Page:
How many keynote speakers and mentors have you heard articulate the strategies and benefits of effective goal setting throughout your education? If it’s half as many as I have, then you could probably give your own workshop on the topic and leave students feeling just as motivated and capable as you have in those moments, even though you, yourself, have never actualized all of these behaviours that are so key to being the best and most successful version of yourself.
At least, that’s where I am right now.
I have a very good understanding of how to set SMART (Specific, Measurable, Attainable, Realistic, & Timely) goals, but I’ve never tried it. I’m very aware of where I could be right now if I had spent the last few years setting SMART goals and working towards them, but I’ve never tried it. I know how much progress I could make in a year if I utilized SMART goal setting, but I’m not starting today.
So, I guess the question is why so many of us are completely averse to setting goals and working towards them. It seems so simple, and we’ve been told it’s SO effective, but we still don’t bother.
For me, I believe the answer is a combination of a number of things. I’m fairly unorganized, I often start things that I never complete, I spend a lot of time on things that don’t help me be a better me, and I’ve never learned how to work hard.
Right now, I’m in the first stages of a BSc. in Mathematics after spending two years studying political science. I forget a lot of what I did in high school math classes and I don’t have teachers that will hold me accountable. If there’s a time for me to start using all these strategies I’ve learned to my advantage, it’s now.
That’s why I bought a little white board to hang up next to my desk.
I’ve started using a “to-do” list. I’d be lying if I said that I’ve completely changed my ways in the few weeks I’ve been using this, but there is a noticeable difference. I make myself update my to-do list at least once a day and I try to check off as many things as I can. It’s helped me hold myself accountable to do homework and exercise.
For me, the key to using this to-do list effectively is writing down SMART tasks. Particularly, Measurable tasks with associated Time frames.
I never write down a task without giving myself some quantifiable way of knowing, absolutely, that I have or have not accomplished it. For example, my white board currently says, “Do 30 math problems by Sunday night (0/30)”. Whenever I do a few problems, I can fill in my total and on Sunday night I’ll know for certain whether or not I’ve completed the task. If, instead, I wrote “do math homework on Sunday night” or even “Catch up on math homework by next week”, it would be far more difficult to quantify whether I’ve done what I intended. What I’m really trying to say here is that when you’re making a to-do list, use numbers. Numbers (and maybe even fractions) are your friend. Take it from a Math Major.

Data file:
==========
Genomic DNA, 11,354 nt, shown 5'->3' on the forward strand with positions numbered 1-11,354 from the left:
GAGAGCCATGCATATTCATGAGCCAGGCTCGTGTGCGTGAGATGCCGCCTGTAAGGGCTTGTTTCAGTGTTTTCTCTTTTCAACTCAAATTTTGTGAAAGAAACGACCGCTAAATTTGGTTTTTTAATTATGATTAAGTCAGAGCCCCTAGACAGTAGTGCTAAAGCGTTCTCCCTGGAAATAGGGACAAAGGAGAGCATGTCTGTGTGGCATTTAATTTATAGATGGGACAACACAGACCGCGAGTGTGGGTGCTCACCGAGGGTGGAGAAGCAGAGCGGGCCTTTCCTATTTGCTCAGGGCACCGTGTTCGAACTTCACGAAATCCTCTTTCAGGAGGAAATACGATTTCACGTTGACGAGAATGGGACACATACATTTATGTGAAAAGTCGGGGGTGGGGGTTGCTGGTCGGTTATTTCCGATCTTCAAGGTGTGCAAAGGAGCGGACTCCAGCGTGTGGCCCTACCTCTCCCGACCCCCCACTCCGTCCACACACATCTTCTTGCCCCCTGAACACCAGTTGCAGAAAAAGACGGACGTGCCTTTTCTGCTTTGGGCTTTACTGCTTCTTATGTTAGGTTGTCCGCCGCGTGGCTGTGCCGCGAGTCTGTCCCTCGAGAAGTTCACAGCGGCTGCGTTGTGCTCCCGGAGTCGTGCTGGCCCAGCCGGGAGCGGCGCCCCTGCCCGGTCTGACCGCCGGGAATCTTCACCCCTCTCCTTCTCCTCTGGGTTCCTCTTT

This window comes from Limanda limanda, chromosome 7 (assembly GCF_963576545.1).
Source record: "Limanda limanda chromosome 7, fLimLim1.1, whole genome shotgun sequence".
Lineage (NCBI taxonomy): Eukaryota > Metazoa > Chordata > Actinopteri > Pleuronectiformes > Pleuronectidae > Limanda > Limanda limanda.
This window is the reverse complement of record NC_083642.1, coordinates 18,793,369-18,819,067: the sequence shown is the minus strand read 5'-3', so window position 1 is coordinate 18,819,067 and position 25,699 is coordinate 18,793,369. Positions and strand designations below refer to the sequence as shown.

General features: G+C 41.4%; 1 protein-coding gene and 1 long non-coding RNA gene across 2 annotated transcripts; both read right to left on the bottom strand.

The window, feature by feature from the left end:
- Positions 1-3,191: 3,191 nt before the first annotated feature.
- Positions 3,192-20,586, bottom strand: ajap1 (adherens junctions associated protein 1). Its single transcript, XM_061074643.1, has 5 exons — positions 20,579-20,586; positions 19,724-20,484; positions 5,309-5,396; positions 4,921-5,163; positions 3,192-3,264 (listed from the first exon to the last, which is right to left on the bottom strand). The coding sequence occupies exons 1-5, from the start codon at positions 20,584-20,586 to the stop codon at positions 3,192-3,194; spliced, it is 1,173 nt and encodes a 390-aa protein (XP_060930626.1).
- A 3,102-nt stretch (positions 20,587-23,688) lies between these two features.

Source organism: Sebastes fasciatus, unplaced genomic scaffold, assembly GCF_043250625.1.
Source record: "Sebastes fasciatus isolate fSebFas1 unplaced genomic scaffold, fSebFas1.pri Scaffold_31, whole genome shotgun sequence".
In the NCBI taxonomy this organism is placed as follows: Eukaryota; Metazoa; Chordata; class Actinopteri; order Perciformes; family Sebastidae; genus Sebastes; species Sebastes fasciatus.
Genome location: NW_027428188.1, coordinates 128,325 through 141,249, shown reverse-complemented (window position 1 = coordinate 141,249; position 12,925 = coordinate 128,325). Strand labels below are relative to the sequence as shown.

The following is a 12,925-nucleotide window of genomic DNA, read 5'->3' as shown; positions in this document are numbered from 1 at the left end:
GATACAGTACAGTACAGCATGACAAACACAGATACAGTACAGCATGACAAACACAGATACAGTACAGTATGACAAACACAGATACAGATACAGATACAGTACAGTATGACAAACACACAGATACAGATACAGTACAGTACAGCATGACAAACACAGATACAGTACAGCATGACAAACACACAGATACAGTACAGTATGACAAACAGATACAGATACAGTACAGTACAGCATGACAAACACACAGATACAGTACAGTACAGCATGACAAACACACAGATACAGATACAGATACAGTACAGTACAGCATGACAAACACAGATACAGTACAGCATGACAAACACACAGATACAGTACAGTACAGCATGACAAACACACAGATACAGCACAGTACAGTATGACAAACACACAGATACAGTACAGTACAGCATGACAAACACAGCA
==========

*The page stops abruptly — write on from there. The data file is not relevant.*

Equally as important as having Measurable tasks is having Time-bound tasks. Set yourself deadlines. Deadlines on deadlines on deadlines. Deadlines help you to prioritize your tasks and avoid procrastination; both of which I’ve had incredible difficulty with in the past.
Lastly, if you’re going to adopt this strategy that I’ve been using to hold myself a little more accountable and increase my productivity, you have to update your list EVERY. SINGLE. DAY. Otherwise, you’re going to miss deadlines and fall behind. When this happens, it’s easy to become overwhelmed and just stop using your list altogether in order to avoid confronting the backlog of tasks.
If this does happen to you, simply erase the whole list and start over. It’s important not to work from too far behind, because you may never catch up. It’s often better to omit tasks that are behind you so you can focus on what’s ahead.
The ability to hold yourself accountable is something that a lot of us lack. Especially after leaving home and starting university, I’ve noticed that without my mother and teachers to get on my back and encourage me to do things, I far more often procrastinate and waste my time on mindless things like PS4 or Netflix. My To-Do List is the first step I’ve taken to hold myself accountable. Hopefully you can apply my experience to your own situation and start making steps to becoming the most productive and useful version of yourself!
Jeremy, Catapult 2010